So it was that I came to visit Dr. Haberdashery on Friday last.  He took no x-ray, but put me through a rigorous demonstration of my range of motion, marveling at my flexibility (quite!).  I yelped and complained of pain, but forced my upper extremities into all sorts of contortions–in order to prove, I suppose, that I’m not…something.  I have a morbid fear of being thought a fake.  I believe this comes from having been accused of faking various things like asthma, which I got from inhaling my mother’s cigarettes since before I was born.  So now I feel like I have to demonstrate how hard I’m trying, to show how rigorously I’m adhering to my physical therapy regimen…which, in truth, I’m not really, because I’m simply hyperflexible.  I have abnormal collagen.  I can pop my shoulder right out of its socket!  

The diagnosis (sans x-rays) is arthritis.  The treatment: increase my celecoxib for a couple of weeks; then if no improvement, consider steroid injection.  If no relief with that, consider surgery to “decompress” the joint by grinding off the bone spurs.  Dr. H quoted the numbers: 80% get relief from this surgery, 20% don’t.  Better than back surgery, but still more risk than I’m willing to take at this point.

After my bout of calisthenics in the way of physical examination, my shoulder started feeling like a tensely  swollen and exquisitely tender softball.  Getting dressed/undressed is a new kind of challenge.  I quickly learned that pullovers are not a good idea.  I got trapped with a sweatshirt over my head and no way to get further in or indeed further out!  

Just because I needed more pain, something in my thoracic spine went “pop”a couple of days ago, and now it hurts to cough, or breathe, or move, or do anything….

So now, if you include my wrist that needs surgery (I do), I have three active areas of acute pain on top of my entire spine and the rest of my joints, which provide a kind of basso continuo for the baroque dance that is my Pain Body.  

So, did Dr. Haberdashery send me away with any pharmacologic relief?  Aw, come on…you know the answer!  Of course not.  We’re in a national epidemic of…something.  No, pain medication is no longer a menu item–not that it has been, not for many years, for me anyway.  Maybe it’s the brain diagnoses.  My experience has been that I’ve had to beg for pain meds, even tramadol.  This guy had “Please don’t even ask” written large all over his vintage green shirt.  I didn’t ask.

Up in a high cabinet, in a box with teas that I use infrequently, are a couple of packets of Mitrogyna Speciosa, also known as Kratom or Ketem.  It’s an herb that teeters on the brink of making the DEA Schedule I list. In fact, it was scheduled to be scheduled this past December.  In an unprecedented move, tens of thousands of people wrote to the DEA requesting that Kratom be saved from the list, that it not be torn away from law-abiding Americans who want to stay law-abiding and not have to scramble around in the darkness of the black market to get their medicine.  Sound familiar?   

Why does the DEA want to sequester Kratom?  Is it really as bad as heroin or (gasp!) cannabis? 

Well, not really.  In fact, Kratom simulates mu receptors, which is what opioid medicines do.  It’s a mild pain medicine, rarely results in addiction, and is extremely useful in helping opioid addicts to detox with hardly any withdrawal symptoms.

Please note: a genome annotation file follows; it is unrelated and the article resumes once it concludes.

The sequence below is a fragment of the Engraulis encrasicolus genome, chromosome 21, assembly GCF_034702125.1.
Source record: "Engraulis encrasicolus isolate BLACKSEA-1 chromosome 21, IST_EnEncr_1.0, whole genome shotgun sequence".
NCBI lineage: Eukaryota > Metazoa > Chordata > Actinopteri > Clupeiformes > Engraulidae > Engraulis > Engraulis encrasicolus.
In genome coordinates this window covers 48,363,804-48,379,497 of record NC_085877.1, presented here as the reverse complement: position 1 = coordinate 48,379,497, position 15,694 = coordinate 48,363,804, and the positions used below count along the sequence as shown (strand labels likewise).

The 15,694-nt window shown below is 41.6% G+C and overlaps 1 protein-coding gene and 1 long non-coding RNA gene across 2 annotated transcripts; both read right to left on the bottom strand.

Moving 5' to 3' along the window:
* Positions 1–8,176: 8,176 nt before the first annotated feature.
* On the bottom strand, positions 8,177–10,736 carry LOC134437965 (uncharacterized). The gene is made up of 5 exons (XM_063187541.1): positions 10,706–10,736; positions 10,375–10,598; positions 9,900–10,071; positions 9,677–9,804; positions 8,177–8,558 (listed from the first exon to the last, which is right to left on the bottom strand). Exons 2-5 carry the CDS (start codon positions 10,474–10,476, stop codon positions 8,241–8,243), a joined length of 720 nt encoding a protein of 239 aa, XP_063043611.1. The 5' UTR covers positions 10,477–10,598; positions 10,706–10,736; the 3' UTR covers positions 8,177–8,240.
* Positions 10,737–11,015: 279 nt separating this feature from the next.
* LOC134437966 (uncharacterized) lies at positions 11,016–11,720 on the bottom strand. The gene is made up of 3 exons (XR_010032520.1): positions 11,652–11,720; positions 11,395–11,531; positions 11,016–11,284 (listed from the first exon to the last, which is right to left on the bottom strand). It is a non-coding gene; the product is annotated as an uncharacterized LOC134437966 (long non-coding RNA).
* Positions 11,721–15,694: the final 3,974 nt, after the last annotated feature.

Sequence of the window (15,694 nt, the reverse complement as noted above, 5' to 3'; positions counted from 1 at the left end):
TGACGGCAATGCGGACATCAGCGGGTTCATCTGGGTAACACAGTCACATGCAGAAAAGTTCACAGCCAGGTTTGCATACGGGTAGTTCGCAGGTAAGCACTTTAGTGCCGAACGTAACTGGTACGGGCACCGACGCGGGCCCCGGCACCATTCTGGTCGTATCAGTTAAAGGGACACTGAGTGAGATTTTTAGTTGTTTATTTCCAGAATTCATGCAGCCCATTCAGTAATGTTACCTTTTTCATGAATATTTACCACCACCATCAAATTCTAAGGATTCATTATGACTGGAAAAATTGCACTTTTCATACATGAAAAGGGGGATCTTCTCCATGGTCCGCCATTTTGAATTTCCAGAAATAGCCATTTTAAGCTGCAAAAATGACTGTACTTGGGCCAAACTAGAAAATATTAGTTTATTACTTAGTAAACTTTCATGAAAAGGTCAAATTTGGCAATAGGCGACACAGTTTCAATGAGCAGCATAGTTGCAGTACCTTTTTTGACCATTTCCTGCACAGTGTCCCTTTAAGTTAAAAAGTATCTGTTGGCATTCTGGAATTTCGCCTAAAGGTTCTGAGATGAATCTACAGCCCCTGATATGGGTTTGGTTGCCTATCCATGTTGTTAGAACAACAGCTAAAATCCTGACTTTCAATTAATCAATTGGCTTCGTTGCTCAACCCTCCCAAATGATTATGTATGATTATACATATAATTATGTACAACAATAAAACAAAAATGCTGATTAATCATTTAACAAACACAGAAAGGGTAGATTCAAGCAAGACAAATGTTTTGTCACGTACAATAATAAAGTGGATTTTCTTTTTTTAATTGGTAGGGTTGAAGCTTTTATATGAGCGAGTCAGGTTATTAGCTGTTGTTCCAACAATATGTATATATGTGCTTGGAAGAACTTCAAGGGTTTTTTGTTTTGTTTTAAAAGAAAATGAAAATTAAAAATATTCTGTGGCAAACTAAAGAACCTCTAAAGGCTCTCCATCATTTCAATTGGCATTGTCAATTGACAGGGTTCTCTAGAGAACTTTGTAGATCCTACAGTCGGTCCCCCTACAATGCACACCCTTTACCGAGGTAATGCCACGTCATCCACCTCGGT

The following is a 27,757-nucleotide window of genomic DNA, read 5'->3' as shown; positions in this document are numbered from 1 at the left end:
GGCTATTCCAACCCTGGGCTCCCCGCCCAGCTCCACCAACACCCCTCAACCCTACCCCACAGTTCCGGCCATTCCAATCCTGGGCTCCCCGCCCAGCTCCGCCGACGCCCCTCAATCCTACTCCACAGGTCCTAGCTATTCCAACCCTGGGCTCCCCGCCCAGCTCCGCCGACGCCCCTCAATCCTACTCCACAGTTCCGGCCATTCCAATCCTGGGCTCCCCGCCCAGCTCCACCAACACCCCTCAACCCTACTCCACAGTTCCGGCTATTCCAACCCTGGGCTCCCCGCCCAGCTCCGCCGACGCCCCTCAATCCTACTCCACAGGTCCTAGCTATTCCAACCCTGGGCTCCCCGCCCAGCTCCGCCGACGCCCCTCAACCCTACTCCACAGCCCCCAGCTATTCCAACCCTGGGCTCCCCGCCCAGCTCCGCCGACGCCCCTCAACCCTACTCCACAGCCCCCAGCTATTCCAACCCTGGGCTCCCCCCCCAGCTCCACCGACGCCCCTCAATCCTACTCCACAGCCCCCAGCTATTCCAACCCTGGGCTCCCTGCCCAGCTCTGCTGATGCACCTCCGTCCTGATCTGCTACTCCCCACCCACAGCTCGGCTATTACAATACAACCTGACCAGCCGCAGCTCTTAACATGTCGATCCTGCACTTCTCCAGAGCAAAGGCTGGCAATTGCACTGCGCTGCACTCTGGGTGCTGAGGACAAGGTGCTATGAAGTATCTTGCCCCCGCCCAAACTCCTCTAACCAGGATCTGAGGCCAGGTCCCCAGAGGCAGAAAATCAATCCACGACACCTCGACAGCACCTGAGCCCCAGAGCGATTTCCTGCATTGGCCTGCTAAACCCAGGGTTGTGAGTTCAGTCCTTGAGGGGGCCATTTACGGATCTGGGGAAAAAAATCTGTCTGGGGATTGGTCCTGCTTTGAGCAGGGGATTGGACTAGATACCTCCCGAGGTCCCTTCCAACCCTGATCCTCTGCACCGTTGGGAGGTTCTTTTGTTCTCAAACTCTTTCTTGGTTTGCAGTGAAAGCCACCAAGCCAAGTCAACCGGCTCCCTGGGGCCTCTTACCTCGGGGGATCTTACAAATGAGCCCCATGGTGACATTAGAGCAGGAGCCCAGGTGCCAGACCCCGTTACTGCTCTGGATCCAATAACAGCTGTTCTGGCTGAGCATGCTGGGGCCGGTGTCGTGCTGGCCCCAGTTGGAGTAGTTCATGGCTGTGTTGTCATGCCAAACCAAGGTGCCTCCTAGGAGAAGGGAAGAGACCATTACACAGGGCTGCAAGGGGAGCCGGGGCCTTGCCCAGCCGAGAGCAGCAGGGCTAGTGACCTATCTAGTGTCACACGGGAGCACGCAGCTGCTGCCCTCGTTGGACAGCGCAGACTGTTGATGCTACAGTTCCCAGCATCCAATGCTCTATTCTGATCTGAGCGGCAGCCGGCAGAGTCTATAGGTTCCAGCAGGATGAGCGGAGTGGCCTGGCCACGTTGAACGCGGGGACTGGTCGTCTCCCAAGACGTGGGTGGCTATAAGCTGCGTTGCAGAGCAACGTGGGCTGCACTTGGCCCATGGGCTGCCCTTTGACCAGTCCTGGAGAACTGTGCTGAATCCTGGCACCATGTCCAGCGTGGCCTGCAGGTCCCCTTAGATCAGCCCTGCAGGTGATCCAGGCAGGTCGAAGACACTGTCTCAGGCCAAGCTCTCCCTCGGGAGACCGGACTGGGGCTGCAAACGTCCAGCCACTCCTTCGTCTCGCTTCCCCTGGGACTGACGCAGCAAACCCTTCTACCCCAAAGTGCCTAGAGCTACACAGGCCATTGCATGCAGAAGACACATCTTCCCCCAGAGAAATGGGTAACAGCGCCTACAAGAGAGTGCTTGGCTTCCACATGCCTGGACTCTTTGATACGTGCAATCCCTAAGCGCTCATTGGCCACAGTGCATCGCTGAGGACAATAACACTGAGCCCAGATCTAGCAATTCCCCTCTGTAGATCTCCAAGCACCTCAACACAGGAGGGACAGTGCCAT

We can conjecture why Big Pharma wants Kratom off the market.  With such valuable properties, people might not need a whole subset of expensive pharmaceuticals–anything from naloxone, which has risen in price some 1,000% (yes, that’s right) since the CDC’s initial report and the subsequent media blast about opioid epidemic, and the very real heroin epidemic that spits out scores of overdose victims daily–to fentanyl patches, to the drugs used by the “recovery” industry: buprenorphine and Suboxone being the contenders here.

Kratom can contend with the contenders in a number of contexts.  I’m not an expert–the opposite–so please fill me in, in the comments.  I’m just here to report my personal experience.

Which is: I was going mad with pain.  I had bought some sample-size packets of Kratom powder.  I took some.  I felt better.  Much, much better.  Still painful, but bearable.  Liveable.  Much better.

I’ve been afraid to try the Kratom because of fear of side effects.  The chief side effect is nausea and vomiting.  This is hailed by Kratom users as a built-in overdose preventer:  If you take too much, you puke and that’s that.  I’m not 100% convinced of that, but I have a lot of research to do, now that I’ve dipped my toes in the green waters of Kratom and lived to feel better.

And what about my legal medical cannabis?  Isn’t that supposed to be a panacea?  Why do I need something else?

Let me tell you, if I were to take cannabis sufficient to blot out this pain, I would be blotted out myself!  I do medicate at night very heavily, using a powerful coconut oil infusion that I’ve baked up into brownies…and what brownies they are!!!  Knockout drops.  If I got that medicated in the daytime I wouldn’t be able to stand up.

Which brings me to another Kratom advantage.  In low doses it’s a stimulant.  In high doses it’s a sedative.  Now, I haven’t found any definition as to what constitutes a “low” or a “high” dose.  I suppose it’s individual.  I started out with a gram yesterday, got some pain relief with that, and increased my dose to 1.5 grams today.  Better pain relief, felt a little bit high but clear and alert.  Decent!  Tomorrow I might try 2 grams.  

Have you tried Kratom?  What was your experience?

Why Did Fentanyl Maker Insys Give $500K to Defeat Legalization? | Leafly

https://www.leafly.com/news/politics/fentanyl-maker-insys-give-500k-defeat-legalization/?utm_medium=email&utm_campaign=B2C%20News%20-%20Week%2035%20-%20Eng&utm_source=Sailthru&utm_term=Master%20-%20Engaged%2C%20Active%2C%20Passive%2C%20or%20New

How Do I Advocate for Chronic Pain? – National Pain Report

Is the current “Opium War” hurting you or someone you know?  Here are some good tips for how to get involved.  Don’t let them kill us with “kindness!”

http://nationalpainreport.com/how-do-i-advocate-for-chronic-pain-8831046.html